Benin President Patrice Talon will inaugurate, Saturday, an exhibition of historical artworks returned by France last year, nearly 130 years after they were stolen by colonial forces. The pieces will be displayed alongside the works of 34 contemporary artists, as part of a €1 billion initiative to ramp up the country’s cultural infrastructure.
The 26 pieces, some of which are considered sacred in Benin, will be on display from Sunday in a 2,000 square meter (21,500 square foot) space at the Presidential Palace in Cotonou in a display titled “The Art of Benin Yesterday and Today.”
The return of artifacts by France comes with increasing calls in Africa for Western countries to hand over colonial spoils from their own museums and collections.
Britain, Belgium, the Netherlands and Germany have all received requests from African countries to return the lost treasures, and Germany and Belgium have taken similar steps to France, starting recovery actions with Nigeria and the Democratic Republic of the Congo.
Returning in November after two years of negotiations between Paris and Cotonou, the 26 pieces were stolen by French colonial forces in 1892 from Abomey, the capital of the former Kingdom of Dahomey located in present-day southern Benin.
“With this exhibition, we return to the Benin people, part of their soul, part of their history and dignity,” Benin’s Minister of Culture Jean-Michel Abimbola told AFP.
Things “taken from a kingdom, but return to a republic.”
Before its unification, Benin was made up of several kingdoms, including Dahomey, which was famous for its vibrant artistic culture.
In the gallery’s first hall, massive black walls present a homage to the Show of the Thrones of Dahomey, including the wood and metal carvings of King Gezo’s throne.
“Since its installation, I have not stopped thinking about it,” said Theo Atrocpo, one of the exhibition guides.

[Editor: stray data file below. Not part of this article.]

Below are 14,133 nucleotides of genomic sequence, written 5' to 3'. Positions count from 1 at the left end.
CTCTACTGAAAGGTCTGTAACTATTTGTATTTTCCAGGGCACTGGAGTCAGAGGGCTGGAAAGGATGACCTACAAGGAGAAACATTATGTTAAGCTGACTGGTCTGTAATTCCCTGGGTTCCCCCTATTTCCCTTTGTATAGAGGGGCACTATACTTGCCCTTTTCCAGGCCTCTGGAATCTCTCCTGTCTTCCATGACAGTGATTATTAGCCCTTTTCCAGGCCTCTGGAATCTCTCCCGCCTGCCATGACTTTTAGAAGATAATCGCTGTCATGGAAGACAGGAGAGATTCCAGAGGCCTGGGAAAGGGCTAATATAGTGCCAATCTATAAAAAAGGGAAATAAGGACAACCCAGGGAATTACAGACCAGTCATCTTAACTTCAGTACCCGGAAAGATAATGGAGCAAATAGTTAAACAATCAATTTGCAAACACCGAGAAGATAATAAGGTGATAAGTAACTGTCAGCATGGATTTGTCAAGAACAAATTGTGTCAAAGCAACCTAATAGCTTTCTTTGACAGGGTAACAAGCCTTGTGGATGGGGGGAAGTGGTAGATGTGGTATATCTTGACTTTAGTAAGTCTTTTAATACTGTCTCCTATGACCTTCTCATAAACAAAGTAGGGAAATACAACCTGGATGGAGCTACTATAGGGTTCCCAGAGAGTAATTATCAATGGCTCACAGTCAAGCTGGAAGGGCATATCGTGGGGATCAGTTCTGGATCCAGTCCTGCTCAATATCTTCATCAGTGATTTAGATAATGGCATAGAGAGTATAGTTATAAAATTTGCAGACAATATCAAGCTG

“I’ve already seen it at the Quai Branly in France, but to see it here, at home with us, it brings back a part of our soul and is connected to our history.”
‘Very emotional’ President Talon will officially open the event on Saturday evening before it opens to the public.
Besides the royal treasures, the works of 34 contemporary artists have been selected for the exhibition.
“It’s very touching to be in front of this throne. But I never imagined it would be this big,” said Leila Adjovi, a French Beninese artist whose work is also on display.
“This recovery launched a plan to intensify cultural investment in Benin,” said Jorga Calvin Smith of France 24 in a report from Cotonou.
“Over the next four years, an estimated €1 billion will be invested in the country’s cultural infrastructure, with the construction of four world-class museums focusing on everything from the history of slavery, to voodoo and contemporary art. The plan is to make the art, culture and tourism that we hope will come with this. Investment is a major part of the country’s economy.”
“The return of these first twenty-six works is also part of a larger push to try to recover parts of Benin’s artistic heritage that are currently preserved elsewhere.”
The exhibition aligns with the government’s plans to put Benin on the map as a global cultural centre.
Eye on Africa © JowharFrench President Emmanuel Macron has worked to restore African heritage, as part of his broader effort to turn the page on France’s troubled relationship with Africa. During a visit to Burkina Faso in 2017, the leader pledged to “return African heritage to Africa”, acknowledging the “undeniable crimes of European colonialism”.
Benin’s Minister of Culture said discussions are underway to return other pieces, including the god Go statue in the Louvre Museum in Paris.
French lawmakers have approved a 2020 bill allowing Paris to return artifacts to both Benin and Senegal, another former French colony, more than a century after they were looted by colonial forces.
Some were taken over by colonial administrators, troops or doctors and passed on to descendants who in turn donated them to museums in Europe and the United States.
But others were gifts to missionaries, obtained by African art collectors at the beginning of the 20th century, or discovered by scientific expeditions.
A report commissioned by Macron counted about 90,000 African works in French museums, 70,000 of them on Quai Branly alone.
France’s return of these 26 artworks to Benin has raised hopes that other European countries and cultural institutions will follow suit. The report noted that there were hundreds of thousands of other objects in Belgium, the United Kingdom, Austria and Germany. On the other hand, national museums in Africa rarely have collections over 3,000 works. Often these things also have a lower artistic value.
(France 24 with AFP)